Bruce Robertson is a vile, devious and emotionally disturbed individual who also happens to be a Detective Sergeant. Off duty, he lives a life of debauchery; snorting line after line of cocaine and indulging in sordid sexual encounters with numerous women while trying to control his unpredictable bipolar personality. On duty, he does everything within his power to trick, deceive and ruin the lives of his colleagues with whom he competes to achieve a promotion to detective inspector. He does nothing to hide his radical views on race and women as he attempts to solve a grisly murder that seems to have more to it than he initially thought. With the web of lies he weaves throughout his life, will he be able to sort out truths from the untruths in order to maintain his sanity as his deteriorating mental health threatens to cripple him? And will he ever be reunited with the wife he is so desperate to resolve things with?

Adapted from the novel by Irvine Welsh, 'Filth' has been directed and written by Jon S. Baird ('Cass') and sees an intense star-studded cast convert to screen an compelling story of insanity, romance and deceit. This shocking 18-rated crime drama is set to hit UK cinemas in September 2013.

Paul Ferris; Martin Compston Cast members attend a photocall for new film 'The Wee Man' in Glasgow. The film depicts the life of notorious Glasgow gangland hardman Paul Ferris and tells the story of his life working for some of Glasgow's most infamous criminal families and his struggle to go straight. Featuring: Paul Ferris, Martin Compston Where: Glasgow, Scotland When: 15 Jan 2013

Paul Ferris and Martin Compston
Paul Ferris and Martin Compston
Martin Compston, Stephen Mccole, Laura Mcmonagle, Ray Burdis and Paul Ferris
Martin Compston, Stephen Mccole, Laura Mcmonagle, Ray Burdis and Paul Ferris
Martin Compston, Stephen Mccole, Laura Mcmonagle, Ray Burdis and Paul Ferris
Martin Compston and Paul Ferris

Sister Review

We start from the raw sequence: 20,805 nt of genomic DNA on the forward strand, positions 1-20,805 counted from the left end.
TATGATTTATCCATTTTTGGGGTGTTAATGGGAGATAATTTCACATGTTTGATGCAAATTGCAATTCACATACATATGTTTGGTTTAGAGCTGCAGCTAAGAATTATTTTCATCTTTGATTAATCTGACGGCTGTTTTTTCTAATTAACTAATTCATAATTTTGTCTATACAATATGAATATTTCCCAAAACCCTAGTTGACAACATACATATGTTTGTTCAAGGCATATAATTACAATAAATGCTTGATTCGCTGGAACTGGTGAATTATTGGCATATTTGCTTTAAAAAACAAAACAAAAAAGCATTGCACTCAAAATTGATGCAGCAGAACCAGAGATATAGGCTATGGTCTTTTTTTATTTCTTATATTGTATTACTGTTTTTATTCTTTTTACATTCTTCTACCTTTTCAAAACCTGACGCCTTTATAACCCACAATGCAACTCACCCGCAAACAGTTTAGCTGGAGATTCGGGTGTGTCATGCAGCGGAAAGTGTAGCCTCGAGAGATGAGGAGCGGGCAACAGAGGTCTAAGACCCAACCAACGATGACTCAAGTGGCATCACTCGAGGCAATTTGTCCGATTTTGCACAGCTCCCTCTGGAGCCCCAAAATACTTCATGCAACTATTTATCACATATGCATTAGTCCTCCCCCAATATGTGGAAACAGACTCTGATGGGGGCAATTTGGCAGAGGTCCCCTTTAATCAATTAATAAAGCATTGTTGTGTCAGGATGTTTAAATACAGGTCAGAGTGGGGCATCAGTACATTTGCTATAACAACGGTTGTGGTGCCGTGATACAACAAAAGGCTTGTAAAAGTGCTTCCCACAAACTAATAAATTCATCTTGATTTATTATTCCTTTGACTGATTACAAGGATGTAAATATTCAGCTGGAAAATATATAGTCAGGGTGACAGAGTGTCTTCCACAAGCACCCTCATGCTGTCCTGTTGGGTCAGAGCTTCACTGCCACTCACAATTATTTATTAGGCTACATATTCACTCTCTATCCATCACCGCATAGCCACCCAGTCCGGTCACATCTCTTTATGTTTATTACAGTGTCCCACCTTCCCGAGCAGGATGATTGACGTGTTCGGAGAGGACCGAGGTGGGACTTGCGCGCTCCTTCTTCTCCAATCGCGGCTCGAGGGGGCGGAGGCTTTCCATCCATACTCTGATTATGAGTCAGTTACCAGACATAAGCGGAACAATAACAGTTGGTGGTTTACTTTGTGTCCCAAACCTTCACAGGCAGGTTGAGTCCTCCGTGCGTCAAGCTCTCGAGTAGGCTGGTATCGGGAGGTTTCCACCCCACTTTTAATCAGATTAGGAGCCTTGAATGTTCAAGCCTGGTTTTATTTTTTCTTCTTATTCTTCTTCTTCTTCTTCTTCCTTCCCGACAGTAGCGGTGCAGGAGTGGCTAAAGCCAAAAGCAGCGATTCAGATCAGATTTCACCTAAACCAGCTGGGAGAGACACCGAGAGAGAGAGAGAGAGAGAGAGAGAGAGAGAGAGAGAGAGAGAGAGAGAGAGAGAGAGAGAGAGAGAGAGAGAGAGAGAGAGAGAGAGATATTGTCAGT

Excellent
A bracingly honest approach to flawed characters makes this small-scale Swiss drama thoroughly involving. And moving too. Most intriguing is how the writers and director have transformed what's essentially a rather dark, bleak story into something involving and emotionally resonant, all without ever turning sentimental.

It's set at the foot of a spectacular Alpine ski resort, where Simon (Klein) spends winter days travelling up and down the slopes, grabbing whatever isn't locked down, then selling the stolen goggles, gloves and even skis to help support his sister Louise (Seydoux). They live in a tiny flat, but Louise is annoyed that she has to take care of Simon, and she's usually off with yet another boyfriend. So Simon begins to turn to other people for a sense of family, including a ski-lift chef (Compston) who helps him with his scam and a foreign woman (Anderson) who seems like the ideal mother.

In their scenes together, Klein and Seydoux have a remarkably authentic chemistry that includes tiny jealousies, rivalries, private jokes and a fierce loyalty to each other. As we learn more about their past, this takes on new meaning that's both warmly touching and darkly chilling at the same time. These two may have a difficult life, but they're enjoying it as much as they can. And their complicated relationship is packed with moments of tenderness that undercut the resentment.

The film is shot in an off-handed way that pulls us into each scene. The great cinematographer Agnes Godard captures the staggering beauty of the Alps along with tellingly intimate moments, contrasting their grim block of flats with the soaring natural scenery. And while some of the side characters feel a little contrived, they help us understand Louise and Simon in ways that catch us aback. This is a raw, unusually sensitive portrait of two people whose personal connection drives them crazy even as it gives them hope.

Rich Cline

When The Lights Went Out Review


Very Good
Based on an outrageous true story, this is essentially Britain's own Amityville Horror, as a family haplessly moves into a house occupied by a noisy, terrifying ghost. The filmmakers create a strong freak-out atmosphere, jolting us out of our seats several times along the way, but some plot points ring false and some scenes feel a bit silly.

It's 1974 when Jenny and Len (Ashfield and Waddington) move into a new home.

They're delighted with the increase in space and the lovely Yorkshire setting, but their 17-year-old daughter Sally (Connor) is annoyed that her life has been disrupted. And the rolling blackouts don't help either, especially since the darkness seems to reveal something malevolent lurking in the shadows.